Finally I would like to mention Steven Landsburg who has been writing this kind of stuff for many years. In the opening chapter of More Sex is Safer Sex Landsburg comes up with a novel solution to the problem of sexually transmitted diseases. He argues that if sexually reserved people slept around a bit more, it would actually reduce the risk of the transmission of these diseases. He argues that the influx of these people would cause the pool of potential sex partners with AIDS to be diluted. And who said economics was boring?

I’m sure purists will scoff at all of this. But I think it gives you tools to look at the world in a different way. So, I salute this new breed of economist. Long may they continue poking their noses into every aspect of human existence.

Some quotes about economics

September 8, 2008

People respond to incentives. The rest is commentary. Steven Landsburg

An economist is an expert who will know tomorrow why the things he predicted yesterday didn’t happen today. Laurence J. Peter

It is not from the benevolence of the butcher, the brewer, or the baker, that we expect our dinner, but from their regard to their own interest. — Adam Smith

The important thing for Government is not to do things which individuals are doing already, and to do them a little better or a little worse; but to do those things which at present are not done at all. John Maynard Keynes

Economics is a subject that does not greatly respect one’s wishes. Nikita Khrushchev

If all the economists were laid end to end, they’d never reach a conclusion. George Bernard Shaw

The great virtue of a free market system is that it does not care what colour people are; it does not care what their religion is; it only cares whether they can produce something you want to buy. It is the most effective system we have discovered to enable people who hate one another to deal with one another and help one another. — Milton Friedman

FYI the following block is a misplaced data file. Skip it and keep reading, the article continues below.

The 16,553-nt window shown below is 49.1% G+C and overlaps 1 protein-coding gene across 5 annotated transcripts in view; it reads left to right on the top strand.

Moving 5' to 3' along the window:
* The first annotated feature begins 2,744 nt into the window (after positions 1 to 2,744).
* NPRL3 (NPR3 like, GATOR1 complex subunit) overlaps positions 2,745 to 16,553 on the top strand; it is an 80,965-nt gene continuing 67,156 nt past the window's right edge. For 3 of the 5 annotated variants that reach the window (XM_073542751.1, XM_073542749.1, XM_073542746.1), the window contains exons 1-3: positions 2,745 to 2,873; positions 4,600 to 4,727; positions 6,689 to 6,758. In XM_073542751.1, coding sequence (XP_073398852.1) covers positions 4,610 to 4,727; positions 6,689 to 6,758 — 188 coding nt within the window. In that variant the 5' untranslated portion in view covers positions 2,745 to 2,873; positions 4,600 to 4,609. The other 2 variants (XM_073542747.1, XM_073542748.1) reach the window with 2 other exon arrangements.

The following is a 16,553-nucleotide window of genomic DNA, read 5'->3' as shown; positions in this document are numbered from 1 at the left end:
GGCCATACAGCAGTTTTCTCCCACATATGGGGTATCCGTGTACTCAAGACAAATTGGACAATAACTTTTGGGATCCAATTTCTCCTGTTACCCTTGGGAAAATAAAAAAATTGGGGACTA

Ask five economists and you’ll get five different answers, six if one went to Harvard. Edgar R. Fiedler

The first lesson of economics is scarcity: there is never enough of anything to fully satisfy all those who want it. The first lesson of politics is to disregard the first lesson of economics. Thomas Sowell

Economists are people who work with numbers but don’t have the personality to be accountants. Anonymous

In economics, the majority is always wrong. John Kenneth Galbraith

Morality, it could be argued, represents the way that people would like the world to work—whereas economics represents how it actually does work. Steve Levitt

My favourite links #15

September 8, 2008

As someone who sometimes falls asleep on the sofa watching a film, I find this site  very helpful. They give you a detailed plot summary and the endings of hundreds of films. In fact, with some films it’s probably better to skip the film and go directly to the spoiler. Click here. For the archive,  go here.

My media week 7/9/08

September 8, 2008

The British are the masters of deceit. This article from The Times looks at the Briitsh use of deception im wartime. We learn about and Charles Fraser-Smith, the “Q” of wartime Britain. Fraser-Smith came up with garlic-flavoured chocolate, which secret agents could chew while parachuting into occupied France to ensure their breath smelt convincingly French on arrival. (ARTICLE) Click here


Laurie Taylor and his guests talk about corporate PR and high-rise living. (AUDIO) Click



Evolutionists Flock To Darwin-Shaped Wall Stain. From The Onion. Click here


John Walsh: Last orders for the pub? AN article about the problems facing British pubs. Click here


On EconTalk  John Taylor of Stanford University talks about the Taylor Rule, his description of what the Fed ought to do and what it sometimes actually does, to keep inflation in check and the economy on a steady path. Click here